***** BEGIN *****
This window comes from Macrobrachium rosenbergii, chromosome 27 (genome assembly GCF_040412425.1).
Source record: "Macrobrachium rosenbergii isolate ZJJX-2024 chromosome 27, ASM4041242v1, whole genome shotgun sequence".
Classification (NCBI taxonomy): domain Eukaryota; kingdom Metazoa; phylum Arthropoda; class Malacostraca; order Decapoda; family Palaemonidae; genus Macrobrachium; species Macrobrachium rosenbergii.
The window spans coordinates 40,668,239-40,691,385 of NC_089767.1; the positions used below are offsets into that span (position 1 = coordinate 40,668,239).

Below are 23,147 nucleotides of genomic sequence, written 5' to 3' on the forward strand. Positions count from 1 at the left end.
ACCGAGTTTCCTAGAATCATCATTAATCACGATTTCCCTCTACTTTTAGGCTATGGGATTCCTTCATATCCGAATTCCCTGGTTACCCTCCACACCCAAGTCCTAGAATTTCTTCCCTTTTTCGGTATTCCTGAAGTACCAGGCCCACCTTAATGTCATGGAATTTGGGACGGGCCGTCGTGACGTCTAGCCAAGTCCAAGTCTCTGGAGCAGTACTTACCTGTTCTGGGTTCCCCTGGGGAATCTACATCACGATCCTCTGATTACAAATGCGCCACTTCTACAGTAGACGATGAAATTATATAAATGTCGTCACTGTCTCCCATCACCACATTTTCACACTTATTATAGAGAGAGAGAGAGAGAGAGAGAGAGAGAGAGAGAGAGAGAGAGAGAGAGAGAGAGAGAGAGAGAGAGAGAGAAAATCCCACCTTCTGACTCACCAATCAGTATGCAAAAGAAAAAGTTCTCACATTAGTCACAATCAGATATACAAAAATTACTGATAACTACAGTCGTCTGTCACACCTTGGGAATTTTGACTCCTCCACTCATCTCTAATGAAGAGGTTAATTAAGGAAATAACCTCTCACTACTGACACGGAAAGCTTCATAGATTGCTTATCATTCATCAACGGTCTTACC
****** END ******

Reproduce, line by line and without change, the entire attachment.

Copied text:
This window comes from Macrobrachium rosenbergii, chromosome 27 (genome assembly GCF_040412425.1).
Source record: "Macrobrachium rosenbergii isolate ZJJX-2024 chromosome 27, ASM4041242v1, whole genome shotgun sequence".
Classification (NCBI taxonomy): domain Eukaryota; kingdom Metazoa; phylum Arthropoda; class Malacostraca; order Decapoda; family Palaemonidae; genus Macrobrachium; species Macrobrachium rosenbergii.
The window spans coordinates 40,668,239-40,691,385 of NC_089767.1; the positions used below are offsets into that span (position 1 = coordinate 40,668,239).

Below are 23,147 nucleotides of genomic sequence, written 5' to 3' on the forward strand. Positions count from 1 at the left end.
ACCGAGTTTCCTAGAATCATCATTAATCACGATTTCCCTCTACTTTTAGGCTATGGGATTCCTTCATATCCGAATTCCCTGGTTACCCTCCACACCCAAGTCCTAGAATTTCTTCCCTTTTTCGGTATTCCTGAAGTACCAGGCCCACCTTAATGTCATGGAATTTGGGACGGGCCGTCGTGACGTCTAGCCAAGTCCAAGTCTCTGGAGCAGTACTTACCTGTTCTGGGTTCCCCTGGGGAATCTACATCACGATCCTCTGATTACAAATGCGCCACTTCTACAGTAGACGATGAAATTATATAAATGTCGTCACTGTCTCCCATCACCACATTTTCACACTTATTATAGAGAGAGAGAGAGAGAGAGAGAGAGAGAGAGAGAGAGAGAGAGAGAGAGAGAGAGAGAGAGAGAGAGAGAGAAAATCCCACCTTCTGACTCACCAATCAGTATGCAAAAGAAAAAGTTCTCACATTAGTCACAATCAGATATACAAAAATTACTGATAACTACAGTCGTCTGTCACACCTTGGGAATTTTGACTCCTCCACTCATCTCTAATGAAGAGGTTAATTAAGGAAATAACCTCTCACTACTGACACGGAAAGCTTCATAGATTGCTTATCATTCATCAACGGTCTTACC